In this paper, we describe a one-pot shotgun method for Bottom Up characterization of all histones and their modifications with increased throughput, and reduced analysis time and sample requirements by using a straight-forward chemical derivatization/stable-isotope labeling of the acid extracted total histones followed by LC-MS/MS analysis. We demonstrate that our method can successfully identify and quantify several histone H2A/H2B variants and H3/H4 PTMs in a single experiment and bypasses the need for the customary laborious and problematic off-line HPLC or SDS-PAGE purification of histones prior to MS analysis. Furthermore, resulting peptides from two samples can be quantitatively analyzed allowing for direct detection of differentially expressed histone PTMs between different cellular states. Our protocol greatly simplifies the analysis of histone PTMs and we hope that this methodology will permit the study of differentially expressed histone marks and their role throughout physiologically relevant epigenetic processes in expedited fashion.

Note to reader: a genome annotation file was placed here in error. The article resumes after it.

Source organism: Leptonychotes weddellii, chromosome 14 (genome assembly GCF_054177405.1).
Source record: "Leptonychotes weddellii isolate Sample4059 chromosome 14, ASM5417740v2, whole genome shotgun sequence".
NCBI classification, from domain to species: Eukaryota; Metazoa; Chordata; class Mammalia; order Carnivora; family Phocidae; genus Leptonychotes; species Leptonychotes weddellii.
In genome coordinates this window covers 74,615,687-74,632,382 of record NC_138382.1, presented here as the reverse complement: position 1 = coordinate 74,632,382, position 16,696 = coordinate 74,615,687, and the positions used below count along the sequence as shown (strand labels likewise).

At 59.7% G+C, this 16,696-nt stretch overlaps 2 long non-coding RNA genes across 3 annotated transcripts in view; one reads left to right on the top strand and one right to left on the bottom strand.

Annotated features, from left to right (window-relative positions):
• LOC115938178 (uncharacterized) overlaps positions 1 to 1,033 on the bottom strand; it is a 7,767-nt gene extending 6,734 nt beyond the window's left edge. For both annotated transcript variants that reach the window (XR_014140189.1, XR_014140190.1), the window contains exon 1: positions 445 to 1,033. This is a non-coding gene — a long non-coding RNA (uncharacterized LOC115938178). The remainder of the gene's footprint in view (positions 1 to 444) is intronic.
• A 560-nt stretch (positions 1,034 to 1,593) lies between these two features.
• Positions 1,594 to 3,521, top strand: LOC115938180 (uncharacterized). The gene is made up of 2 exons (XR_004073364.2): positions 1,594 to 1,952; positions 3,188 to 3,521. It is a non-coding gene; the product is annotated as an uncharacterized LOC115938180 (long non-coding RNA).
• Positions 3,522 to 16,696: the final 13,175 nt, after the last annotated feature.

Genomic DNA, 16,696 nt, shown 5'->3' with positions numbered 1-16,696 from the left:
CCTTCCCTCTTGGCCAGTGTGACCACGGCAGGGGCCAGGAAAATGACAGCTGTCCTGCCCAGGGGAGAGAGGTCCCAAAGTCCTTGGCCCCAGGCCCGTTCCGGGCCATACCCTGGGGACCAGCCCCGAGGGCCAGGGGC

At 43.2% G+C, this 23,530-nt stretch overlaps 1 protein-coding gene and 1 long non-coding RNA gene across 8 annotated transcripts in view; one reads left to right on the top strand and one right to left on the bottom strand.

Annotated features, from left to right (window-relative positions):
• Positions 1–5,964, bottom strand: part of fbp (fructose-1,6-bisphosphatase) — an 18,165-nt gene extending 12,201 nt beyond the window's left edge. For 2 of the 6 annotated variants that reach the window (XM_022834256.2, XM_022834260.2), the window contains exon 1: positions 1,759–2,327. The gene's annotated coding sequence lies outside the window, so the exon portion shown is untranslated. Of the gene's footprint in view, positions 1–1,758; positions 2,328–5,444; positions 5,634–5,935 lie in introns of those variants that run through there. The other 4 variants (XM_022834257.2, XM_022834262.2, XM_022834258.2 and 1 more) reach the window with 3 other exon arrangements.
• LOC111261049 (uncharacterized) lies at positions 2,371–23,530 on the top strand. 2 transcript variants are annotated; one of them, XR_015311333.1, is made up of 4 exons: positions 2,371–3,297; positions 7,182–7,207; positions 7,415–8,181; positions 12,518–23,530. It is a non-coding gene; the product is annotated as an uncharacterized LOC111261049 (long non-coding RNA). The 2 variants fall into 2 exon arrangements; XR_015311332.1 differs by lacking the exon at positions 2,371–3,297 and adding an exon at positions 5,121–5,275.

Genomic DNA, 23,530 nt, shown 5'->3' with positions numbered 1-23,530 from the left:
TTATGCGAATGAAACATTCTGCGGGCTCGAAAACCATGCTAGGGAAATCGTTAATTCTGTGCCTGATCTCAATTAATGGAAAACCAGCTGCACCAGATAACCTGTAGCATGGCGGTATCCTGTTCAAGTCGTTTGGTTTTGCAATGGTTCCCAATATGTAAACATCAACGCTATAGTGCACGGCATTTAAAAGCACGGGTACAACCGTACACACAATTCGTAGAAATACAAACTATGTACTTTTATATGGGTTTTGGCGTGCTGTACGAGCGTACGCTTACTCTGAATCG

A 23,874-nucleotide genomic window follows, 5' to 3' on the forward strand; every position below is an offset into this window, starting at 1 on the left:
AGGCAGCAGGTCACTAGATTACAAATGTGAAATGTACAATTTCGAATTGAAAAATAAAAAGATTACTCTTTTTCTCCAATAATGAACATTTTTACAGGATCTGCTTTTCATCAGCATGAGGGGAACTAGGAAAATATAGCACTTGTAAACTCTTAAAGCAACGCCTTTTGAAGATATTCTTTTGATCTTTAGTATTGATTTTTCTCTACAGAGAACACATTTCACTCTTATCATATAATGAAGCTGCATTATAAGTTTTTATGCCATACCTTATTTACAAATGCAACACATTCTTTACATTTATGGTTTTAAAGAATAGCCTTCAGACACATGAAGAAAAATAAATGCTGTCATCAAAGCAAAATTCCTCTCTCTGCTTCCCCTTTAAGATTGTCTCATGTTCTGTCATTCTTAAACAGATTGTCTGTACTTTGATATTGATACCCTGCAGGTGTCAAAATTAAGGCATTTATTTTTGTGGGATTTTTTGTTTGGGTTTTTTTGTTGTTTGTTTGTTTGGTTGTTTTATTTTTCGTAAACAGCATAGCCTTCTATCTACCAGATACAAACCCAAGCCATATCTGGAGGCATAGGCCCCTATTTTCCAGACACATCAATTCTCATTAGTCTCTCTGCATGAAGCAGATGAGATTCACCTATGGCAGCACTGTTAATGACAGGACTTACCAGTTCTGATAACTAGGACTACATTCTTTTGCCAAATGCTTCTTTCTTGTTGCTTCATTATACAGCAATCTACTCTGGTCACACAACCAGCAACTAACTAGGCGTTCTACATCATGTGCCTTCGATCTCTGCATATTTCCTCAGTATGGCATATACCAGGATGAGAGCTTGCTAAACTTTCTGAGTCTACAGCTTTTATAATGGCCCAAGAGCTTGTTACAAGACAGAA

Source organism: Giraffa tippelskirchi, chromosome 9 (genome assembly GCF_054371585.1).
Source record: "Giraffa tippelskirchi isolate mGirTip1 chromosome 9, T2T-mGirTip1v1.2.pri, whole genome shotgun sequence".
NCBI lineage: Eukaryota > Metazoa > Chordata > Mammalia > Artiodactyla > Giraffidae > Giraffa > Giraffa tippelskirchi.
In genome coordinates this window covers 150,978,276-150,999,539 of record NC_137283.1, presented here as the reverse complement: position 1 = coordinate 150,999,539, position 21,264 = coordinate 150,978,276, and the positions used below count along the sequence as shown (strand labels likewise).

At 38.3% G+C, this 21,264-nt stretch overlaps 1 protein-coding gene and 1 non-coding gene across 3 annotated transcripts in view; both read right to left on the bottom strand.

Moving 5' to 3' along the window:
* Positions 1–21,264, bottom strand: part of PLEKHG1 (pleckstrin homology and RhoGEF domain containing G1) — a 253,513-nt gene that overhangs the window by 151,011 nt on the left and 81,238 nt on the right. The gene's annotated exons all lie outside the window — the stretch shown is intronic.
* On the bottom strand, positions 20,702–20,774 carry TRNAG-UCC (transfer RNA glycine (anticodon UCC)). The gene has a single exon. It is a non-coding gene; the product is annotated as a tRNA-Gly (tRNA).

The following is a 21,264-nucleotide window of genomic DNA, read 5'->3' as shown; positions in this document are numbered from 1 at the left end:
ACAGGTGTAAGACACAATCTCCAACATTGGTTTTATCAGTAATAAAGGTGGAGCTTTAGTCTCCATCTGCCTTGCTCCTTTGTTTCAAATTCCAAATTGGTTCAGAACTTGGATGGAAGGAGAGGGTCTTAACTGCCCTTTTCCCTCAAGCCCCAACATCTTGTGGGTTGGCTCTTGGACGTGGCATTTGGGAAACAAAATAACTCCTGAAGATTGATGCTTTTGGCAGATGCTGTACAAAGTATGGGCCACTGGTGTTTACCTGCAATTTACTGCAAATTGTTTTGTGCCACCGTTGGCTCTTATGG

This work was supported by Princeton University and an American Society for Mass Spectrometry Research award to B.A.G and a grant from the National Institutes of Health to S.D.B. (GM74183). We thank Adam Henry and Christina Velasquez for technical help.
Supporting Information Available. Tables listing histone H2A and H2B variants and histone H3 (H4) modifications detected through purified histone and our one-pot MS analyses are presented. Representative tandem mass spectra for all histone H3 and H4 PTMs detected in mammalian and yeast histones are presented as Supplementary Data. This material is available free of charge via the Internet at http://pubs.acs.org.